This question inexorably raises the issue of how we should compare the accuracy of the two sets of predictions. The most obvious dimension for comparison is the bottom line: Did the forecast in a given state correctly identify the winner there? By that standard, both methods did very well: In 29 of the 30 states, they agreed who the winner would be and that candidate actually won. In Florida, neither forecaster made a correct forecast: RCP erroneously projected a narrow Romney victory (1.5 percentage points), while 538 projected an exact tie (and thus abstained from forecasting). In the event, Obama carried Florida by 0.9 percentage points. We can say, therefore, that 538 scored a partial victory over RCP in one of 30 states, but that is hardly a decisive advantage.

Other informative comparisons concern the absolute forecast errors in individual states. Table 1 reveals that the 538 projection was more accurate in 19 of the 30 states, the RCP prediction was more accurate in 10, and the two methods tied in one state (Washington). Thus, 538 did have an edge. But that edge was not overwhelming for two reasons.

For one thing, the edge was not statistically significant. One simple standard for equal accuracy in the long run is that, except when the two forecasters make exactly the same forecast, the chance is 50 percent that the RCP forecast is more accurate and a 50 percent chance that 538 would be so. Under an independence assumption, outcomes in the 29 states in which RCP and 538 differ should behave like 29 tosses of a fair coin. If a fair coin is tossed 29 times, the “average split” is 14.5/14.5, but binomial calculations show that the probability is 14 percent that the head/tails split is at least as lopsided as19 to10 (either way). To reject the “equal accuracy” hypothesis under usual standards, the probability would have to fall below 5 percent that the result observed would arise if the hypothesis were true. Because that did not happen here, 538 does not emerge from the comparison as “significantly” superior to RCP.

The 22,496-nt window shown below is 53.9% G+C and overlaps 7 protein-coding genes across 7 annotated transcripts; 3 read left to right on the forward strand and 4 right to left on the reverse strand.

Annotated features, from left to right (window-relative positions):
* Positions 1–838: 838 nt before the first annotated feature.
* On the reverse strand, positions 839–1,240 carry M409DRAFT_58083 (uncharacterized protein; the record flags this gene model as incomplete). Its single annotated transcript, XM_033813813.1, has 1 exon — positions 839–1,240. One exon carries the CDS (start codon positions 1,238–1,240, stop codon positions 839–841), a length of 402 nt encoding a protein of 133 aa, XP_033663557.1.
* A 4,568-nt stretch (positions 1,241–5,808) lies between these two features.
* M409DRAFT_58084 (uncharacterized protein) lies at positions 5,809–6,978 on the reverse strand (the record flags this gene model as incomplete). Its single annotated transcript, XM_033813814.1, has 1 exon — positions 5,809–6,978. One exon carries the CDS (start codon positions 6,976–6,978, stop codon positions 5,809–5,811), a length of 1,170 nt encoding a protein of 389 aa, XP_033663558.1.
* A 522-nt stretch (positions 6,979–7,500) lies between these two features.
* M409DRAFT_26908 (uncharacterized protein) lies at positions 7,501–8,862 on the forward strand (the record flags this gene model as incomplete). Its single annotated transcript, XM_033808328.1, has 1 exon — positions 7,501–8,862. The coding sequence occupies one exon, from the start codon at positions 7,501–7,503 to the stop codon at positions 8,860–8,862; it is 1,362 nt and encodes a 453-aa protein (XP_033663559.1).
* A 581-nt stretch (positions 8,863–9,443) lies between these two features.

More importantly, the 30 states in which comparisons were possible are disproportionately blue states: Mitt Romney only carried eight of them. His 27 percent proportion of victories (8/30) in 2012 is considerably lower than his national proportion of 47 percent (24/51). That circumstance is especially relevant because, as Table 2 shows, RCP did far better than 538 in Romney states, while 538 did far better in states that went for Obama.